Enterprise Asset Management
Enterprise Asset Management (EAM) is the entire lifecycle management of the physical assets of an organisation such as buildings, installations, infrastructure and real estate assets. EAM covers the design, construction, commissioning, operations, maintenance, replacement and demolishment of all assets, equipment and facilities. "Enterprise" in EAM refers to the scope of assets: all asset types, across all locations, throughout the organisation.
Enterprise Asset Management encompasses all policies, processes, operating models, management, economics, documentation and sustainable aspects that relate to these assets.
Goal of EAM
In facilities and real estate management, EAM includes buildings, infrastructure and technical installations as well as assets such as space, workspaces, fleet, vending machines, meeting rooms, and employee centric assets and facilities. So why is Enterprise Asset Management important? The primary goal of EAM is to optimise the full life cycle of these assets by:
- Standardising, integrating and continuously optimising asset related processes.
- Achieving more flexibility in usage and a more effective utilisation of assets.
- Operating and maintaining assets at lower cost.
- Increasing continuity, reliability and security of assets.
- Complying with health and safety legislation and asset lease accounting regulations.
- Reducing the sustainable impact of assets.
- Replacing non-performing assets.
The benefits of Enterprise Asset Management are clearly recognised, but due to the broad scope of EAM and its interdisciplinary nature, professional Enterprise Asset Management is always supported by EAM software technology.
More than just maintenance
Asset management is often connected to the maintenance processes of assets. In the case of Enterprise Asset Management, the scope of assets includes the real estate portfolio assets and the associated management process. This includes understanding the location of assets within space, who is utilising the assets, and the financial impact. A solution for Enterprise Asset Management is therefore quite complex in nature, which is why EAM software is much more comprehensive than Computerised Maintenance Management Software (CMMS).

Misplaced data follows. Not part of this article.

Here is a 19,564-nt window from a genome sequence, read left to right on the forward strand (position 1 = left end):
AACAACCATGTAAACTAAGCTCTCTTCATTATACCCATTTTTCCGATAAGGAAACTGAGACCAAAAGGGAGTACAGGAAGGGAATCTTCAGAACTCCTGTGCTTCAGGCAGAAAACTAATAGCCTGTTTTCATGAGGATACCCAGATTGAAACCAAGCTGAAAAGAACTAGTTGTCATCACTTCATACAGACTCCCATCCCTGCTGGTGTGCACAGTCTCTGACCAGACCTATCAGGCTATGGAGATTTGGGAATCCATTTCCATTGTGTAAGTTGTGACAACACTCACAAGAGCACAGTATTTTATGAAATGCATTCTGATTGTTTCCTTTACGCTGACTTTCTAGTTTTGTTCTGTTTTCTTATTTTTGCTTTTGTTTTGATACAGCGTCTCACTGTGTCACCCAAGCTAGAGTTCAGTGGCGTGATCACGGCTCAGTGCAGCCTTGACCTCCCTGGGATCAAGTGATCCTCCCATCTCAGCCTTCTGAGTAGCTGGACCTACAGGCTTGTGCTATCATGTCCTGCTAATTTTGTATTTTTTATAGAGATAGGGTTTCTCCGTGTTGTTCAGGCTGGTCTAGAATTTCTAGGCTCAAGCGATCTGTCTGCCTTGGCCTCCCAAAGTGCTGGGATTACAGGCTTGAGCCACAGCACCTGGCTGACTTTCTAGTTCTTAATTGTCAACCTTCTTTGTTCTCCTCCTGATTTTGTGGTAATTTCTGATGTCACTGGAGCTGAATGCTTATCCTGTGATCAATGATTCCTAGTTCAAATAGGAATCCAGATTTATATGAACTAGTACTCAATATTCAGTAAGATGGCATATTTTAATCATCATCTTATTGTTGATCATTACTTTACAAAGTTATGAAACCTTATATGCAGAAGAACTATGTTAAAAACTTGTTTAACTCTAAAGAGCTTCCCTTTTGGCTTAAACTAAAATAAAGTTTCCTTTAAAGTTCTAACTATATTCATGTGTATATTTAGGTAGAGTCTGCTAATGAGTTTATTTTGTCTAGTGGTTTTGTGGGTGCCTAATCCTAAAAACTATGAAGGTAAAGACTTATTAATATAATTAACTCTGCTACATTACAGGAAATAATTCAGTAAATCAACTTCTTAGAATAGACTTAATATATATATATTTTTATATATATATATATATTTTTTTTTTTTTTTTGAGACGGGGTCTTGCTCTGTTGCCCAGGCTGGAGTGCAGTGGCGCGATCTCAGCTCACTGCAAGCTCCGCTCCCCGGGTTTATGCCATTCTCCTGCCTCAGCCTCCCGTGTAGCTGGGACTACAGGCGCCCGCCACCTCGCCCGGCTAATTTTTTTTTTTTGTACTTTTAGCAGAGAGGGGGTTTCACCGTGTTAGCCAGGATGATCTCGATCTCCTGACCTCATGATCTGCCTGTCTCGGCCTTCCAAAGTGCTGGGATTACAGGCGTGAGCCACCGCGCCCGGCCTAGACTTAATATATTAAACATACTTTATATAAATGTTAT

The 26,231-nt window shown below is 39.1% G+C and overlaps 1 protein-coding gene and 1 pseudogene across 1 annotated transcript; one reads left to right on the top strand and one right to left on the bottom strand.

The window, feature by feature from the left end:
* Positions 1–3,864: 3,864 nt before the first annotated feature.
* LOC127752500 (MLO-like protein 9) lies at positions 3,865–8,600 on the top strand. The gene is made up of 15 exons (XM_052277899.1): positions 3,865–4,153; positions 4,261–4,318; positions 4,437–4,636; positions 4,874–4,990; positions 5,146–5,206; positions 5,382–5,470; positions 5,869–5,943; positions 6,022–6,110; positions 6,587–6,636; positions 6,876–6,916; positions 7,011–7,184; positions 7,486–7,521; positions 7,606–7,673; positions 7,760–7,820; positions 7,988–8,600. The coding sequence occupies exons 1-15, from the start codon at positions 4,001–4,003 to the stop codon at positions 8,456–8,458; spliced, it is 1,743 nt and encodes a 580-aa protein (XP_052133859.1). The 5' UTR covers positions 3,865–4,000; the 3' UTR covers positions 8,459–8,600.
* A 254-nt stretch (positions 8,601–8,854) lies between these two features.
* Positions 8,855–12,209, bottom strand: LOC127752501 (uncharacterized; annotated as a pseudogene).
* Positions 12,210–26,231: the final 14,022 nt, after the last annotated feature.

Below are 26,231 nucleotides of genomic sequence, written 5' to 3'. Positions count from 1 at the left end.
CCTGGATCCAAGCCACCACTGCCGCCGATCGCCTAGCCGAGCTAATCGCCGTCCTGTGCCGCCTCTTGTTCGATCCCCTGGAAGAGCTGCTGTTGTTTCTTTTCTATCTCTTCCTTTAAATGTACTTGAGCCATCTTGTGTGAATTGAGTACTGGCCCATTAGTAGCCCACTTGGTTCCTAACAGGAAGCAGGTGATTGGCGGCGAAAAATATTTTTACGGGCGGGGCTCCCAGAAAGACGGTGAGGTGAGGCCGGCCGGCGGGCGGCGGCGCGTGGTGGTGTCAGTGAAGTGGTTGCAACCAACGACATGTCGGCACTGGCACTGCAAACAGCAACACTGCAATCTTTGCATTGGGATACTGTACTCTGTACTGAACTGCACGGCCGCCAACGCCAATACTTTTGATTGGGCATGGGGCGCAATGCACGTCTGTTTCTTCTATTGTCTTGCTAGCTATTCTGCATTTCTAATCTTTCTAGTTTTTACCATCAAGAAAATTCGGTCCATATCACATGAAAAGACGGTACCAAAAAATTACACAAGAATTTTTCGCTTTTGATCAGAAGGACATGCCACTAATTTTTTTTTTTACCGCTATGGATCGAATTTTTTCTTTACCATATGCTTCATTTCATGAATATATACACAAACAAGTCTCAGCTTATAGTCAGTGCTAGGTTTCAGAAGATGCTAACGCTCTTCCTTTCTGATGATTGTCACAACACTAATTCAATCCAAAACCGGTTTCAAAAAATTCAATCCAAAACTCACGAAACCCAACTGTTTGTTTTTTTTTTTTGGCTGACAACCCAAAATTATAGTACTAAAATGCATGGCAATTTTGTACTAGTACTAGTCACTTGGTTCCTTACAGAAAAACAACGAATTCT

Learn more about Enterprise Asset Management
How to get the basics in place for effective maintenance management
This document describes five questions to ask yourself to get the basics for effective maintenance in place, starting with a structured asset repository.Read more
Planon Asset & Maintenance Management
Planon’s Asset & Maintenance Management solution minimises asset downtime and disruption while managing the entire lifecycle from start of use, to ongoing management, to removal or sale of asset.Read more
EAM software versus ERP software
Enterprise Resource Planning (ERP) is business management software that allows an organisation to use a system of integrated processes to manage its core business activities. ERP is designed to combine all the company’s activities into a single database, eliminating incompatible and duplicate technologies. ERP is very strong in processes like finance, logistics, and procurement and can do an excellent job of managing an organisation’s core business processes.
At first glance, utilising an ERP system to support Enterprise Asset Managment processes looks very interesting; there is only one software system and data is all in one place. However, for Enterprise Asset Management and business support processes such as corporate real estate management, space management and maintenance planning, these ERP systems can be difficult to use and difficult to implement. Click here for a whitepaper to learn more about ERP in facility and real estate management.
EAM software for real estate assets
Software solutions for Enterprise Asset Management that support the lifecycle of buildings, its infrastructure, and real estate assets, are labelled differently in the industry. Some more commonly used labels are:
- Integrated Workplace Management Systems (IWMS).
- Computerised Maintenance Management Systems (CMMS).
- Real Estate Management Systems (REMS).
- Property Management Systems (PMS).
- Space Management Systems (SMS).
- Computer Aided Facility Management Systems (CAFM).
IWMS is the most similar label to an EAM system and supports the lifecycle of all business support assets including real estate, infrastructure, technical installations, space, workspaces, fleet, vending machines, meeting rooms, and facilities. Click here to learn more about IWMS.
EAM scope of Integrated Workplace Management Systems (IWMS)
IWMS encompasses all the functions and processes that relate to the operational and maintenance phase of any asset including:
- Real estate portfolio planning and management.
- Capital projects and replacements.
- Space planning and management.
- Asset administration and operations management.
- Centralised call logging, processing and monitoring.
- Maintenance planning, financial forecasting and budget control.
- Asset integration for meter readings and just-in-time (JIT) maintenance.
- Mobile field services execution.
- Tracking and reducing sustainability impacts.
- Asset performance reporting and analysis
IWMS typically supports integration with Computer Aided Design (CAD) systems such as AutoCAD, to combine the above database information with graphical asset information and documentation. Innovative IWMS vendors offer integration with Building Information Modelling (BIM) systems such as Revit, to connect seamlessly an asset’s design and construction phase with the operational and maintenance phase. As an IWMS brings all data and processes together in one single source of truth, organisations are able to make better decisions to prolong the lifecycle of their assets, to use resources effectively and reduce overall costs.
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